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    $\begingroup$ Let me stress this again. There is NO necessary connection between entropy and order except in the case of a totally isolated system. $\endgroup$ – Paul J. Gans Nov 7 '12 at 22:16
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    $\begingroup$ Two comments: (i) entropy is always a thermodynamic potential, whereas the other potentials, Gibbs, free energy, Enthalpy... are only thermodynamic potential under precise constraints. E.g. Gibbs energy G is a thermodynamic potential only for constant temperature, constant pressure, and constant composition. Otherwise G is not a thermodynamic potential and cannot be used to predict evolution or stability. $\endgroup$ – juanrga Nov 8 '12 at 11:57
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    $\begingroup$ And (ii) this general character of entropy is the reason which entropy is the central concept, and used almost exclusively, in modern formulations for the study of evolution, stability, and fluctuations: modern thermodynamics, extended thermodynamics... You cannot develop the general theory of thermodynamic stability using G, H, or A and precisely the modern formalism of extended thermodynamics is based in extending the functional expression for the entropy and then using this extended entropy for the study of phenomena. $\endgroup$ – juanrga Nov 8 '12 at 12:05
  • $\begingroup$ First to answer to TMS. If you have the entropy, S, that has an absolute minimum, the value -S has an absolute maximum in the same point. Just try to plot them. $\endgroup$ – Alexei Boulbitch Nov 12 '12 at 9:19

First, using $(P,T,V)$ at equilibrium is both redundant and insufficient. It is redundant because you are using two conjugate variables $P$ and $V$ and you only need one of them. It is insufficient, because you are lacking composition $N$ and maybe other variables (it depends of the specific system) to describe the equilibrium state.

Second, whereas entropy is a well-defined quantity (both at equilibrium and outside of it) disorder is a subjective term. Moreover, we know situations of maximum entropy which are not of the highest symmetry and vice versa.

Effectively, entropy is a maximum at an equilibrium state, but equilibrium means that a lot of parameters are unneeded to describe it. This is because during the approach to equilibrium those parameters become redundant. Imagine a fluid in non-equilibrium regime. You need to know lots of parameters such as density, pressure, temperature at each point $r$ of the fluid: $\rho(r)$, $P(r)$, and $T(r)$. But at equilibrium, the condition of equilibrium says that temperature, pressure and density have to be the same at each point $r$ of the fluid. Instead a list of hundred of values you can describe the whole fluid at equilibrium with only three values $\rho$, $P$, and $T$. You could still give a list of $\rho(r)$, $P(r)$, and $T(r)$, but this is completely redundant.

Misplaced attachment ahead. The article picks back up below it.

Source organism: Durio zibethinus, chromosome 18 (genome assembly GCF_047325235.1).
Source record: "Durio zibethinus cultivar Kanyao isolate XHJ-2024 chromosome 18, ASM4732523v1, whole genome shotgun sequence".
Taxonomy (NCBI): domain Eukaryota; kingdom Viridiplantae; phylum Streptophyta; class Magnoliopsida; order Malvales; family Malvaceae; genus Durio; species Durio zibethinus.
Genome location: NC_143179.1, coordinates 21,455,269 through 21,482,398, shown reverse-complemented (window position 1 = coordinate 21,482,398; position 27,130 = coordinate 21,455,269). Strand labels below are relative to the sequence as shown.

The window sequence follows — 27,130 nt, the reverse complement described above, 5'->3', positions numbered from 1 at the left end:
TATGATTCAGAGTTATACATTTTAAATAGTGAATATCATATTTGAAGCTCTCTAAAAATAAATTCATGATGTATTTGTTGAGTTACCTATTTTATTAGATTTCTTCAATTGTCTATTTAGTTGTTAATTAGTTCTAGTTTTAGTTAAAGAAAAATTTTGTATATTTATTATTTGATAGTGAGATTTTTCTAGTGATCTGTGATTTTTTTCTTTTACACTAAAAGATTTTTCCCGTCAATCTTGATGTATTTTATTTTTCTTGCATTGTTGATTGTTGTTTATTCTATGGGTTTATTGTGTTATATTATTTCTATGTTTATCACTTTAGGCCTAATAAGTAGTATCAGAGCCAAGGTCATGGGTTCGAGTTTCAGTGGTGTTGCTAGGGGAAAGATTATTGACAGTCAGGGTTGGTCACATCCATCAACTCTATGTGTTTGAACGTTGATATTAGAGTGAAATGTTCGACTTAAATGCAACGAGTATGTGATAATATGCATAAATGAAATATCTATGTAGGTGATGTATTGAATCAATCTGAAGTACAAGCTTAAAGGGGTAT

The basic idea is that the more far from equilibrium, the more complex the system is, and you need more parameters to describe the system.

  • $\begingroup$ Regarding P,V,N you right, it's my mistake and I corrected it. Also as I described it's clear for me why there is few parameters when we approach equilibrium, also I used the term "order" just as a link to the "symmetry", and that was the main point of my question, also can you please mention that situations when max. entropy doesn't implements highest symmetry? $\endgroup$ – TMS Nov 5 '12 at 23:48
  • $\begingroup$ An immiscible mixture of two components has the highest symmetry and becomes homogeneous when is not at equilibrium. When equilibrium is reached the mixture is more 'ordered' (less symmetrical) with two well-separated phases. $\endgroup$ – juanrga Nov 6 '12 at 11:49

You have two different questions here. The first, about extra parameters away from equilibrium is easy to answer. In a totally non-equilibrium system you'd need to specify the locations and momentum of every single particle in the system. That's $6N$ for an $N$-particle system. At equilibrium that number is reduced to three.

But the real confusion comes in the second question. The entropy of a system does NOT go to a maximum at equilibrium other than in the case that the system is totally isolated from the surroundings. In other cases the direction of equilibrium is determined by one or another of the system free energies.

For example a system in a container of fixed volume that lets heat in and out (we assume the system sits in a constant temperature bath at a temperature of $T$) it is the Helmholtz free energy which chemists call $A$ that determines equilibrium. The entropy in such a system is NOT a maximum.